What kind of specific actions increase or decrease your levels are described in my first blog post.
For now, in this blog post, let's consider attributes of high and low self-esteem. I'll start with low.
Why this specific topic? You'll learn that self-esteem can matter for your health, even though it's not commonly appreciated within the health community.
So, the million-dollar question in your mind: "should having low self-esteem should keep me awake at night?"
While I'm not trying to cause panic or be an asshole, having self-esteem can be terrible. The upside is that by accepting that fact you may be able to change it.
And let me re-frame the problem even more:
What if I told you that low self-esteem is central to the human condition? In other words, we all have a voice inside our heads that's judgmental towards us in a bad way.
I do too...
In fact, I know negative self-talk very well. For example, my mind is sometimes telling me that:
And so forth.
Fortunately, that voice is absent most of the times.
The reason is in part because I had a good upbringing and never had any (big) issues in my early youth.
So thanks, mom and dad!
I've also achieved some good successes through my years and learned who I am, which have benefited my self-esteem.
Additionally, starting a successful blog is harder than many people think - 99,5% of blogs out there fail big time. If you're functioning on the edge of your capacities, you're always going to have doubts (hopefully!).
Remember: even Elon Musk has daily doubts.
Some people, however, had negative experiences in early childhood or later in life that has sent their inner voice berserk.
Let's explore that inner voice in more detail...
Assume, for instance, that you're currently 100 pounds overweight and deeply troubled by that fact.
In that case, your inner voice may be continually critical of yourself:
So, are you fully responsible for that self-talk?
Again, the answer depends...
What if your parents have already called you fat from a young age, and other children in kindergarten and high-school peers did the same? Maybe a teacher made off-putting remarks as well.
Those moments affect you...
In that case, your inner voice may continually claim that you're not enough, fat, deprived, should do better and work harder. Your inner voice may even conclude your life is a tragedy, even though you're married and making a six-figure income.
Please observe that the self-talk displayed above has become completely irrational and out of touch with reality. That self-talk will negatively affect your behavior by continually draining the limited amount of energy that you have.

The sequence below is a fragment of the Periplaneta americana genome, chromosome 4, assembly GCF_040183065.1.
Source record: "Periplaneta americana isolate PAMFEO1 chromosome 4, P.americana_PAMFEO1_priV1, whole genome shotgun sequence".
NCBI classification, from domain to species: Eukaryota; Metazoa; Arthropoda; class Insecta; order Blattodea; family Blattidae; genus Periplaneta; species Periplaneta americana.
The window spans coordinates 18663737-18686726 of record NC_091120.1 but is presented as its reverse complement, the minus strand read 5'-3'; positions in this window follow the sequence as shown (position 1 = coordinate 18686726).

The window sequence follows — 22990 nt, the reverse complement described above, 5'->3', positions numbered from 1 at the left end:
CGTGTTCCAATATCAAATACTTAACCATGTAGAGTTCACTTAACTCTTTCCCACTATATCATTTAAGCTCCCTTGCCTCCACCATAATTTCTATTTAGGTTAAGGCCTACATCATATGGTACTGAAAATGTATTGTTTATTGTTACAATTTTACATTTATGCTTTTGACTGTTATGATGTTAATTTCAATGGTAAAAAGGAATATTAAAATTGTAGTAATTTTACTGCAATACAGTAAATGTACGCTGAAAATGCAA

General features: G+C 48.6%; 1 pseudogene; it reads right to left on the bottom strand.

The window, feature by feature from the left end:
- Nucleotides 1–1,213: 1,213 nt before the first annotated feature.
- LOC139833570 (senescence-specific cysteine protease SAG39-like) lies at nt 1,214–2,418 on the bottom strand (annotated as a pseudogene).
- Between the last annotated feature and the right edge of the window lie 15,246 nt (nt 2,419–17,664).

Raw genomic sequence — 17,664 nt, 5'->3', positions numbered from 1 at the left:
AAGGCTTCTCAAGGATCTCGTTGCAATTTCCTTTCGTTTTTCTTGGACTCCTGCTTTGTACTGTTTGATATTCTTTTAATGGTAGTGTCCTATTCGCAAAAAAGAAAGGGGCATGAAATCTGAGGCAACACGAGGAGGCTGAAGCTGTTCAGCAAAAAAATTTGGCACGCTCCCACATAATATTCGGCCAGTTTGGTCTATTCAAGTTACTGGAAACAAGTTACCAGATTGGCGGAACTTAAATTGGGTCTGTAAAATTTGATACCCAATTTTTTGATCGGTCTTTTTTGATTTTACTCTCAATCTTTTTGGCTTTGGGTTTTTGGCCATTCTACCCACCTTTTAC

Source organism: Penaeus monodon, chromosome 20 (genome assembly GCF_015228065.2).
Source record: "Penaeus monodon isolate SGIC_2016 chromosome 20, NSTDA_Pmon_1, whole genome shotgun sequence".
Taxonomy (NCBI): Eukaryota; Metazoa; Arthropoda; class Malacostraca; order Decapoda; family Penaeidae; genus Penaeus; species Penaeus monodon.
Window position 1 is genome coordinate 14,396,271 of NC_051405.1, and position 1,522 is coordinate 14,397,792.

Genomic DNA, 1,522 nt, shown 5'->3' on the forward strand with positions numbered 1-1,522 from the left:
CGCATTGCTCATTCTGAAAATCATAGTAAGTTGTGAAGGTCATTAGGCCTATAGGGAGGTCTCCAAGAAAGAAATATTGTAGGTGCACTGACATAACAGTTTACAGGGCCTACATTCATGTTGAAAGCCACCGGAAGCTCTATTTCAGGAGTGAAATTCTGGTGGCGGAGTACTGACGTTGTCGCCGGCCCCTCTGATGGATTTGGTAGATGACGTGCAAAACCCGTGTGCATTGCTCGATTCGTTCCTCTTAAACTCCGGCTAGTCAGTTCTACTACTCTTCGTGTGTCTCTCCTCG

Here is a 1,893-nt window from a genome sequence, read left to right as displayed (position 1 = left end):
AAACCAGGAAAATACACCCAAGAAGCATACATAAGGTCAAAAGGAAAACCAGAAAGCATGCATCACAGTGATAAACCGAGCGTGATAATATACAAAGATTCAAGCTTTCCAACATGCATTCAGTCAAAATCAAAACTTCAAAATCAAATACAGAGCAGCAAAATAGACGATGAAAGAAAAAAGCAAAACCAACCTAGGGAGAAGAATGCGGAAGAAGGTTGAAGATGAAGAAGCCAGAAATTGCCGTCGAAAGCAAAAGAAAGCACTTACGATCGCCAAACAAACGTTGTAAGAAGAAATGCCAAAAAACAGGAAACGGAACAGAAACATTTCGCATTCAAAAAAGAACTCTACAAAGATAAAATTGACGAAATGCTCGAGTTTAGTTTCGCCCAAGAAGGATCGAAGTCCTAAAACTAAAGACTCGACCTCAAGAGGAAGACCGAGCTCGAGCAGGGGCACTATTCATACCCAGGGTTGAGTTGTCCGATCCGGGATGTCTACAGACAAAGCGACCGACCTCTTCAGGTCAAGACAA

Of course, you don't necessarily need to be overweight - or have any other features that many people consider "unwanted" - to engage in negative self-talk.
Even while being the number one bodybuilder in the world, Arnold Schwarzenegger still had a very negative self-image.
In fact, Schwarzenegger literally said that he'd throw up when looking in the mirror. Overall, he'd only make negative observations about himself, see errors, and never observe how good he was actually doing.
That low self-esteem is very out of place.
Well, most young men would give up a kidney (and perhaps two) to look like Schwarzenegger.
The lesson is that you can do really well in life and never develop high self-esteem. That's a bummer, as self-esteem has many advantages.
Again, (low) self-esteem is intrinsically intertwined with how you judge yourself and how you function in the world.
Your health is affected by self-esteem.
Let's say I have acne scars on my face (I do, actually), and I would continually judge myself as having an ugly face (I don't, actually).
In that case, my judging through negative self-talk makes me go through life as a different person.
There's a big difference between judging myself as having "gruesome scars" and "an ugly face" as opposed to having acne scars from my youth. Observe that first instance is more problematic while the second one is more neutral.
Low self-esteem expresses itself in many ways.
Below I've categorized six different psychological attributes that adequately reflect low self-esteem thinking and behavior.
(Advanced explanation: unfortunately, there's very little medical research investigating the cause and effect relationships between self-esteem and the psychological phenomena described below. Nevertheless, I've tried to reconstruct the relationship between self-esteem and cognitive distortions as well as possible. The quality of evidence in psychological sciences - also regarding the subject of self-esteem - is notoriously low.[358; 359; 360; 361] Multiple sources for each cognitive distortion have been cited to compensate for the weaker expected effect.)
Let's explore these six psychological attributes, besides negative self-talk of course.
Black and white thinking can also be understood as using lots of "categorical statements". Examples of categorical statements are "people never like me", or "every time I present I'm failing", or "nobody ever asks me on a date".
Categorical statements are often intertwined with negative self-talk.
Ask yourself this question:
Did other people really never like you, did you really fail every time you presented in front of a group and has not a single person ever asked you out on a date?
Of course not.